(this is a little bit how I felt this morning -
but a nine mile run and a very very large smoothie perked me up
a bit - enough to catch up on some reading)
To entertain you this weekend, here are two awesome articles to check out addressing two MAJOR questions in health care (and in my life right now).
(1) Is it legitimate when people refuse to have doctors-in-training or even just young doctors involved in their care? Would we do the same thing?
The answer from recent research is a definitive NO! In fact, it shows that having doctors-in-training participate in operations and care actually DECREASES MORTALITY. Add to that that the learning a doctor-in-training gleans from working with an actual patient is critical to creating doctors you want operating on you and taking care of your health in the future. Plus, I think medical schools are really training students to be more holistic, better listeners, and better advocates for patients health. Definitely qualities I'd want in anyone helping me with my health.
That data revealed that while patients who had residents participating in surgery did develop more complications, those complications were not necessarily serious. And once one complication occurred, those patients with residents involved in their care were more likely to recover and less likely to fall prey to the so-called domino effect of complications, where one leads to another and ultimately to death. “It may be the fact of having a whole team of surgeons rather than just one that ‘rescues’ patients from these complications and even death,” Dr. Ko observed.
(2) Can we come up with a treatment algorithm in medicine/psychology for patients who have suffered childhood events that lead them to worse health?
A pediatrician in San Francisco says YES. Dr. Nadine Burke's clinic treats some of the poorest children and adolescents in San Francisco, many of whom are living in foster care, have dropped out of school, and/or are using street drugs. Recently she has been researching whether many of her patients health problems can be explained by what she calls "adverse childhood experiences" creating "ACE score", where they give each person a point for each event, such as growing up with a parent who is an alcoholic, being assaulted or neglected, having a parent die, or whose parents went through a divorce. The research shows that YES they can be - that not only are children who have a higher "ACE score" more likely to participate in risky health behaviors like having sex at an early age, drinking alcohol at an early age, using illegal drugs or cigarettes, but also have more health problems even in the absence of these behaviors, including heart disease, COPD, and cancer.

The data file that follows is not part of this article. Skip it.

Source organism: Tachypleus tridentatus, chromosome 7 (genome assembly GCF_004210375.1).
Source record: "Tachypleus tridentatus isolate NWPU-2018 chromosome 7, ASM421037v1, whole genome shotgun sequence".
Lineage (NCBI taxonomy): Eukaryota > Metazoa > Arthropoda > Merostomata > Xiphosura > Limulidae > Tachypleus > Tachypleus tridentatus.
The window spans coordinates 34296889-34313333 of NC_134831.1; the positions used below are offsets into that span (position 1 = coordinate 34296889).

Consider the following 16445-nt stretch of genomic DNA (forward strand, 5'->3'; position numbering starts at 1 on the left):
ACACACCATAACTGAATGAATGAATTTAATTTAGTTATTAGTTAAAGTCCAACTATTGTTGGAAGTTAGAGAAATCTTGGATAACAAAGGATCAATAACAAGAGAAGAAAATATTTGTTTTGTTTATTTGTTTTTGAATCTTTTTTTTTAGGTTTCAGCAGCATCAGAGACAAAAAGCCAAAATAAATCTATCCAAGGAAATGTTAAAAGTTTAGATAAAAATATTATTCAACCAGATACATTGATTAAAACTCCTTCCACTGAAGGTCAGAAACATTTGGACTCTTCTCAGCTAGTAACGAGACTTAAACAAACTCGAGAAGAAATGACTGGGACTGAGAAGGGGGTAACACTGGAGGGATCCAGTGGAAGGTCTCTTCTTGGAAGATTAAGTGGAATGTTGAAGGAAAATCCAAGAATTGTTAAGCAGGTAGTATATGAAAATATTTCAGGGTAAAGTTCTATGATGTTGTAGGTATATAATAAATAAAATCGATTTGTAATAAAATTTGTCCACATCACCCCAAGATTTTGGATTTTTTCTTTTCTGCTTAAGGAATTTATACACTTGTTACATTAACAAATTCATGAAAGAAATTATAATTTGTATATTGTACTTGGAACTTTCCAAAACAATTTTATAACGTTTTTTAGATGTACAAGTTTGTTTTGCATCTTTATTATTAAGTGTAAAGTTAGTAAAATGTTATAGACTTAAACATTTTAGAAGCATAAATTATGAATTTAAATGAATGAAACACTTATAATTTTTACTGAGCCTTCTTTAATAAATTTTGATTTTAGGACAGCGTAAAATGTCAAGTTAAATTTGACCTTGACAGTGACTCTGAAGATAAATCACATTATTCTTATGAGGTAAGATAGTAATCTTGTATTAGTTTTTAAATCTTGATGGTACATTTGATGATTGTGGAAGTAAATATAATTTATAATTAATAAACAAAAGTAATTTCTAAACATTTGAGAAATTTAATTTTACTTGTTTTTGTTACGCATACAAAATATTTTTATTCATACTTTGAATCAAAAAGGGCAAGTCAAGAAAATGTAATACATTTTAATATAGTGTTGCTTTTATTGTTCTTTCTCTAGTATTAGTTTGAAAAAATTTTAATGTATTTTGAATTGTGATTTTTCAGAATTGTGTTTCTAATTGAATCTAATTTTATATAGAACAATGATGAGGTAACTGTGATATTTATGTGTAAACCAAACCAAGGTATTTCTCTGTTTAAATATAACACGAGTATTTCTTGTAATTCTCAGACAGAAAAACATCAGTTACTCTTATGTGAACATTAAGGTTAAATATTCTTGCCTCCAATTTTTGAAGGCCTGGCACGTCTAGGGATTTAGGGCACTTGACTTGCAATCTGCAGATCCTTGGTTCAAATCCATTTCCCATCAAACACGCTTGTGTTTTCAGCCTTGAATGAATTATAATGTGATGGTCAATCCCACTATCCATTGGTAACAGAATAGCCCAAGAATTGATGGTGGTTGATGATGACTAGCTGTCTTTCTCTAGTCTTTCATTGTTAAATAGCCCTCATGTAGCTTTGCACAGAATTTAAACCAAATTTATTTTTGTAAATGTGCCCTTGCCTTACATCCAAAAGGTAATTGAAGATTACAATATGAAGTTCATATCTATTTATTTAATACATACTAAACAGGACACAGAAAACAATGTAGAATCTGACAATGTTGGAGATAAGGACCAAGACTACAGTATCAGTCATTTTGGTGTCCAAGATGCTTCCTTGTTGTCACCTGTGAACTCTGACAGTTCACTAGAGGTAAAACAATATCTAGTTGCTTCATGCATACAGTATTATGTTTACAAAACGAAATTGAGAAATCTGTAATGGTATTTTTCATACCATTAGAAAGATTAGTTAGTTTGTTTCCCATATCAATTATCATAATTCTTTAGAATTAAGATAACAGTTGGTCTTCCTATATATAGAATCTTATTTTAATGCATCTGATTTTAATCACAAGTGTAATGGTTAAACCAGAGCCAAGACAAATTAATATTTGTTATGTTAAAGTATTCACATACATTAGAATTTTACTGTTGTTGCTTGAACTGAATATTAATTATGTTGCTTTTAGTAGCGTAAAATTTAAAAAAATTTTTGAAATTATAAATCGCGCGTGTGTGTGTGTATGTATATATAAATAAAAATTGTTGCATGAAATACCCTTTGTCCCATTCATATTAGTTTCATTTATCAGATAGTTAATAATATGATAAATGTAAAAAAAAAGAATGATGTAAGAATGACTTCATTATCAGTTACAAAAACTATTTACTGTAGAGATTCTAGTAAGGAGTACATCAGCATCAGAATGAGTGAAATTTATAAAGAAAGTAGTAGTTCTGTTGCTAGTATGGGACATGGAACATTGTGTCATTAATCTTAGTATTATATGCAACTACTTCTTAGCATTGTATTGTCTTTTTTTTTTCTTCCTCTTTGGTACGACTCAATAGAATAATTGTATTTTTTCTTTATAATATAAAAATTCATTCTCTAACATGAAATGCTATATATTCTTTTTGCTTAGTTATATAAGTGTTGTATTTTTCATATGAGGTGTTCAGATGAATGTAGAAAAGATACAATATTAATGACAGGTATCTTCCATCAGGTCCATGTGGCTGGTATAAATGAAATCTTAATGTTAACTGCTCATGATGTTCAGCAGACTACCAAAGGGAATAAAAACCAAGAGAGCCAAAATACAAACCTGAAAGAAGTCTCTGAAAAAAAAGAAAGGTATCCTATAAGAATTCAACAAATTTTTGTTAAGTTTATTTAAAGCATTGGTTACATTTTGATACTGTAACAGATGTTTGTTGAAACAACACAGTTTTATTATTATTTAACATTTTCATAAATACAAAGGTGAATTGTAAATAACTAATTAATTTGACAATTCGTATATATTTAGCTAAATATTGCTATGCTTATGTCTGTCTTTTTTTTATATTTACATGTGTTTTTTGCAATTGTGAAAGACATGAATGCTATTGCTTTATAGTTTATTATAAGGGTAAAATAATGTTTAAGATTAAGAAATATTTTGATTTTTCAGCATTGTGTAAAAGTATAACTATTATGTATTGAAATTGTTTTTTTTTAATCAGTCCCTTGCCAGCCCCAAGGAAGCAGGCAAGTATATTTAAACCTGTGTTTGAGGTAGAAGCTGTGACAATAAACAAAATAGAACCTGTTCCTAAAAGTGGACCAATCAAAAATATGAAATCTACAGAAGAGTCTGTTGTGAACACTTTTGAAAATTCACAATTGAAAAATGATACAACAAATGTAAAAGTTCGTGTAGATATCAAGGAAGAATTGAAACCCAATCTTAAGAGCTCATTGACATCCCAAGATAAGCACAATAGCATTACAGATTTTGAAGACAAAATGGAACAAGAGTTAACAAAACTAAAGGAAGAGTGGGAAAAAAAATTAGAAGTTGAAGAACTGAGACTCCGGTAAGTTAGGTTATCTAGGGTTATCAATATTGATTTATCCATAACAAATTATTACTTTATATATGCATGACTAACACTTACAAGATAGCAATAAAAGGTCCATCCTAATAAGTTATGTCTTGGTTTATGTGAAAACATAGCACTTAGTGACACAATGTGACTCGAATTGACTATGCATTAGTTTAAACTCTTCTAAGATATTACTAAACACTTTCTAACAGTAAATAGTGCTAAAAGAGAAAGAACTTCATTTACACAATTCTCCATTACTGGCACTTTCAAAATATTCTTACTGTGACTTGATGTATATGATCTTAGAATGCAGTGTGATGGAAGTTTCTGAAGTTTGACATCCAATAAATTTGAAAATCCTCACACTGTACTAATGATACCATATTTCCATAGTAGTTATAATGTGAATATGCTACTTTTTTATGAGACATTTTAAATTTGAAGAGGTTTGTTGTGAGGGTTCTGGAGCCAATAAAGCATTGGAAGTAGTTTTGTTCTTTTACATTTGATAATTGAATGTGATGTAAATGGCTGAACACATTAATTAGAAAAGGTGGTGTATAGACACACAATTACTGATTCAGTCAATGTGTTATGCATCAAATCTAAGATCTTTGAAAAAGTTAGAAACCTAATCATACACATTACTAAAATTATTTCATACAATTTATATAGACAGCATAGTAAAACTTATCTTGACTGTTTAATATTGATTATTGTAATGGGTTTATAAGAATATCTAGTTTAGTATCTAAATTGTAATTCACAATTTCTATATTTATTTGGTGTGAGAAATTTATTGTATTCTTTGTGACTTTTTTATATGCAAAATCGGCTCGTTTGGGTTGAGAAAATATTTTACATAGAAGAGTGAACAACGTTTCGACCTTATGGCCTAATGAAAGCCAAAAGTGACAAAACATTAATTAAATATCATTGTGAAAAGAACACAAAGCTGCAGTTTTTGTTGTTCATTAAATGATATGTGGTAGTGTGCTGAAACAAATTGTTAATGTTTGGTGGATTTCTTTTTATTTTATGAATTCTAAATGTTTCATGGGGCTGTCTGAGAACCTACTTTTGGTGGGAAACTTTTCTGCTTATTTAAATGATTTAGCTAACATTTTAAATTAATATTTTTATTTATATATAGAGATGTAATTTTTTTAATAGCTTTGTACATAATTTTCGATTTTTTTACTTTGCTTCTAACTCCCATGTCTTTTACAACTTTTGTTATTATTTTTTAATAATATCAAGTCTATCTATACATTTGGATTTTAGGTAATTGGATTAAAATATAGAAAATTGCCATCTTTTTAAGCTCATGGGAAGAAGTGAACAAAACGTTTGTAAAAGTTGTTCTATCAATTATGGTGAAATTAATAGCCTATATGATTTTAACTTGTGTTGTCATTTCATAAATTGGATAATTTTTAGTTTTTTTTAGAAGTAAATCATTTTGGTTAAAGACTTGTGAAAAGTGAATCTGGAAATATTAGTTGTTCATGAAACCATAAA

The article discusses how Dr. Burke is collaborating with other researchers to A) find the biological basis for this and B) create a treatment algorithm for people based on their ACE scores.
One of the biological explanations for how adverse childhood experiences affect health is by adding methyl groups to specific genes, called "methylation" which is one of the ways the body turns off genes . Researchers have found that the genes turned off when people experience adverse life events are involved in the stress hormone response (fight or flight type stuff), making people less adaptive to stress. This is shown by increased inflammatory markers of people with high ACE scores much much later in life, regardless of their health behaviors.
The treatment algorithm is a little more tricky, but in addition to more typical medicine, Dr. Burke is testing out biofeedback treatments, insight-oriented therapy, mind-body awareness, child-parent psychotherapy, and yoga.
"listen to me, he said, when your dreams are of some world that never was or some world that never will be, and you're happy again, then you'll have given up. Do you understand? And you can't give up, I won't let you" -Cormac McCarthy, The Road
"there's an anger to everything in our culture right now. and I'm sort of ready for a kind of sweetness and softeness to things" - Tom Ford